Quick Projectile Motion Problem

1. Jan 16, 2013

quicksilver123

1. The problem statement, all variables and given/known data

A child sitting in a tree throws his apple core from where he is perched (a height of 4.0m) with a velocity of 5.0m/s [35 deg above horizontal] and it hits the ground right next to his friend.

a)how long is it before the apple core hits the ground?
b)how far from the base of the tree will the apple core land?
c)what is the velocity of the apple core on impact?

2. Relevant equations

suvat
pythag.

3. The attempt at a solution

Given:
Vi=5.0m/s [35 deg above horizontal]
Δdy = 4.0m

a)

Find Δt.

Let [down] and [forward] be positive.

Initial Velocity Components:
Vix = 5m/s (cos35) = 4.095760221m/s
Viy = 5m/s (sin35) = -2.867882182m/s
*Note: I threw the negative on the y-component because it is travelling upwards.

Acceleration Components:
ax = 0m/s/s
ay = 9.8m/s/s

Calculation for part A:
Δdy = ViyΔt +1/2 (ay)Δt2
4.0m = -2.867882182m/s Δt + 4.9m/s/s (Δt2)

In order to isolate the time variable, I rearranged to the form ax2+bx+c=0 and solved via the quadratic formula.
The only real root yielded was x=1.242359580605109

Therefore, Δt = 1.242359580605109 seconds

b)
Find Δdx.

Calculation for part B:
Δdx = VixΔt +1/2 (ax)Δt2
Δdx = 4.095760221m/s (1.242359580605109 seconds) + 0
Δdx = 5.08840695042 m

c)
Find Vf

Components of Vf:
Vfx
Vfx2 = Vix2+2axΔdx
Since ax=0m/s/s, Vfx=Vix
∴ Vfx=5m/s

Vfy
Vfy2 = Viy2+2ayΔdy
Vfy2 = 8.22474821m2/s2 + 78.4m2/s2
Vfy = √86.62474821
Vfy = 9.307241708m/s

Vf = √(Vfx2 +Vfy2
Vf = √14.30724171
Vf = 3.782491469m/s

Δt = 1.24 seconds
Δdx = 5.088 m
Vf = 3.78 m/s

I know the sig digits aren't correct but I didn't want to sacrifice accuracy.

Last edited: Jan 16, 2013
2. Jan 16, 2013

Simon Bridge

"Viy = 5m/s (sin35) = -2.867882182m/s"

missed a minus sign from in front of the 5 :)

Note: you are being trained to be able to solve problems where nobody knows the answer.
This means you need to figure out how to tell if you've got it right without having to ask someone else. Problems like the one you just did are great for practicing this - for instance,
Does the result you got make sense?
Is there another way of doing the problem, eg. graphically, that will help you tell if it's right or not?

3. Jan 16, 2013

quicksilver123

I'm not really sure how to tell if I got it right.
Obviously there are some cases where a wrong answer will make absolutely no sense (eg. in this case - Δdx = -500m would be blatantly incorrect) but the majority of errors that go uncaught will be more subtle. You seem to have some ideas on this topic, could you share them?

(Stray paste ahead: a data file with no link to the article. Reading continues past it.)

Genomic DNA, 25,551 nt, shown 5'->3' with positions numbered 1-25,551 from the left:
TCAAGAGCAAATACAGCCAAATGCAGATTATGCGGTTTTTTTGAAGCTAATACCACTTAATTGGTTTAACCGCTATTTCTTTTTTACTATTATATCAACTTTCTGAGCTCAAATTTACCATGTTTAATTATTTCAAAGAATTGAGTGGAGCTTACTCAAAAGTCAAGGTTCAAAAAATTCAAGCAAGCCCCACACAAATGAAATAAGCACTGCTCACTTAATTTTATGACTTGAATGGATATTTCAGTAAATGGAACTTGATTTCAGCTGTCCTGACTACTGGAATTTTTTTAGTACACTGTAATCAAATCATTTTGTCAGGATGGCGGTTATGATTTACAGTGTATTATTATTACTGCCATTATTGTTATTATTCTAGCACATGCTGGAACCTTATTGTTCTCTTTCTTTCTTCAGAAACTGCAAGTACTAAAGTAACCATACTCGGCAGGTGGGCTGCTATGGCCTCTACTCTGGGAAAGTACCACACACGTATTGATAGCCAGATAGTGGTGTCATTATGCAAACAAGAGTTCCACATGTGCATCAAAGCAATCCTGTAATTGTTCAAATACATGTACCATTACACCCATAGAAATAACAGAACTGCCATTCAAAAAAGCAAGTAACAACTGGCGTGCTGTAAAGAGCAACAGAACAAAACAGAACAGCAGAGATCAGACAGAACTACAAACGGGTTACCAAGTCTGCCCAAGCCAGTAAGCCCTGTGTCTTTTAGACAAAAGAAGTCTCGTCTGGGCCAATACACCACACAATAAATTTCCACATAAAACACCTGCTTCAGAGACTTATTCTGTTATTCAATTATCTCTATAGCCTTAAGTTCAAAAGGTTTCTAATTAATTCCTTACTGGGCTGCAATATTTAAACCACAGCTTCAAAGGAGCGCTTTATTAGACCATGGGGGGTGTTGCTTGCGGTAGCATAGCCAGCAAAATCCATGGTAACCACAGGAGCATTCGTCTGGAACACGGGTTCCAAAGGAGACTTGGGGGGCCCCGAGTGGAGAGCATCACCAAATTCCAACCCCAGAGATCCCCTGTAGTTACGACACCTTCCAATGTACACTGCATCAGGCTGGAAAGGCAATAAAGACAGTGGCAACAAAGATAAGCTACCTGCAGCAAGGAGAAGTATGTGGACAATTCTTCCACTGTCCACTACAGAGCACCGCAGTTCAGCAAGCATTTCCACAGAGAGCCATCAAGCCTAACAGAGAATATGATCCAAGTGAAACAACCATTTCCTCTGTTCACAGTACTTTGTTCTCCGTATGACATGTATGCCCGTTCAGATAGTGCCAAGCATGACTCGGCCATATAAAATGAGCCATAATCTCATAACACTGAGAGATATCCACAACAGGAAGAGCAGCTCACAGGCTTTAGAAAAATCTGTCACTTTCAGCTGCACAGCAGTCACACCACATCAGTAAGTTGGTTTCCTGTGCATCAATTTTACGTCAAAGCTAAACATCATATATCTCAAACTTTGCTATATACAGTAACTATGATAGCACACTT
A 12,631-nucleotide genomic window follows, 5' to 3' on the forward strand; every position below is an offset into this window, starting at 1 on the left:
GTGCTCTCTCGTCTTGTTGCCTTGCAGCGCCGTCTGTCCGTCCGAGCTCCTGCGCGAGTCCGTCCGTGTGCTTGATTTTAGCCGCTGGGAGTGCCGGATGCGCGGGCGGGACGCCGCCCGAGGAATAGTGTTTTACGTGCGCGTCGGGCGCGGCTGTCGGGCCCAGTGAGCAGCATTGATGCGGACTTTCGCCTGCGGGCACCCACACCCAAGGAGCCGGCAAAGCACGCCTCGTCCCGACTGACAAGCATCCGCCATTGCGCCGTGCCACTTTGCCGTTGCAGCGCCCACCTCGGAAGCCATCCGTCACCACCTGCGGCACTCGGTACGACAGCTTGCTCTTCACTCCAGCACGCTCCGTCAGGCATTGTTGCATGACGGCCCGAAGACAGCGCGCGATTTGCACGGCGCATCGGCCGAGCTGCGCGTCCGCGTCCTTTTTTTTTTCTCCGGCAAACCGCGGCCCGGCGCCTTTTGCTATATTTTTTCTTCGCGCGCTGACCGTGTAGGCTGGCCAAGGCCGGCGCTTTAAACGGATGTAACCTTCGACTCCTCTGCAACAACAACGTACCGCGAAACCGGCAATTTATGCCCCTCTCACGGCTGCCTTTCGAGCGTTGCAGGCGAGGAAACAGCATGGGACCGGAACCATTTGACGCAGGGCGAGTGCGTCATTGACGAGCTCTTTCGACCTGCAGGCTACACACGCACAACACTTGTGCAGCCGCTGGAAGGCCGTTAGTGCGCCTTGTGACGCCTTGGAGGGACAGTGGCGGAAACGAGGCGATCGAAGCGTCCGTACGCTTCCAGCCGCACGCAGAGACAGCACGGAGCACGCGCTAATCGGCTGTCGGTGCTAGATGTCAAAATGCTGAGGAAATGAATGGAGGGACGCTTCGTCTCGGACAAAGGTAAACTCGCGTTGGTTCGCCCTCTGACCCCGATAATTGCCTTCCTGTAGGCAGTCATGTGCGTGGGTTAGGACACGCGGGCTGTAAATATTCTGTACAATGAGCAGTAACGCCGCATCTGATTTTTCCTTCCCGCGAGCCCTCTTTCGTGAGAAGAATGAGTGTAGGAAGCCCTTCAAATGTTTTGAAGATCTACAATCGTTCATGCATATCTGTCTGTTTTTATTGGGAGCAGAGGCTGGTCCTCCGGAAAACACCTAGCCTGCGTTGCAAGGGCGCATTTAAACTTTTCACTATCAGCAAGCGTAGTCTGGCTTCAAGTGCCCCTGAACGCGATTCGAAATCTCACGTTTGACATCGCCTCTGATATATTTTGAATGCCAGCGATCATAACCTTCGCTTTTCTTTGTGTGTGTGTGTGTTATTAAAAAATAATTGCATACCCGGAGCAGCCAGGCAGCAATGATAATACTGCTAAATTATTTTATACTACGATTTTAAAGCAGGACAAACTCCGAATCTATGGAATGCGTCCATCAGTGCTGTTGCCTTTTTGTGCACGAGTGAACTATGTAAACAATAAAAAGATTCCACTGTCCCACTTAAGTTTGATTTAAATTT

Doing the problem graphically, at least in this case (I think), would only help with a visual representation. I guess that one could use calculus to find the point where the projectile reached the maximum height, and then calculate the downward trajectory from there in the context of the problem to get an answer... but that doesn't seem like the most straightforward way to attack something like this.

4. Jan 16, 2013

Simon Bridge

One of the ways to gain confidence in your answer is to do the algebra first - then add the numbers in.
That way you keep track of the relationships between the different quantities. Once you put the numbers in the relationships are less obvious.

If you try the graphical method - you draw the two v-t diagrams. One for Vx and one for Vy. It's a line from (t,v(t)) = (0,-Vi) to (T,+Vf) for each component so it crosses the t axis making two triangles for Vy (and a box for Vx) - you know the area of the second triangle - it's given - and you know the slope of the line. Draw them one above the other and make their time axis coincide - so they both finish at the same place for T.

Your equations will end up consistent with the diagrams which helps you be confident about them as opposed to just using memorized formulae. I figured you'd like this approach because you avoided the projectile equations - which most people would use - favoring your native understanding. Most people would stick to using "up" as positive too. This is good - you'll understand more and it is ultimately less work.

The real trick is to identify where you feel uncertain/unsure about the process - which bits feel intuitively "iffy"? Those are the bits you need to check.

For reasonableness of your answer - you realize that $v_f$ is actually the magnitude of a vector - is that vector pointing in the right direction? Is the magnitude consistent with the components? i.e.

Vfx=5m/s
Vfy = 9.3m/s
Vf = 3.78 m/s

... so Vfx is exactly the same as the total initial velocity - does this seem right?

... Vfy is about twice Vfx - would that be about right? If the apple-core was just dropped from the branch instead of thrown, how fast would it go when it hit? Is that consistent with what you got?

... Vf is the hypotenuse of a right-angled triangle, yet it is smaller that both the other sides... is this right?

... see what I'm talking about?
When you get an answer - think about what it means and how it relates to other things you know.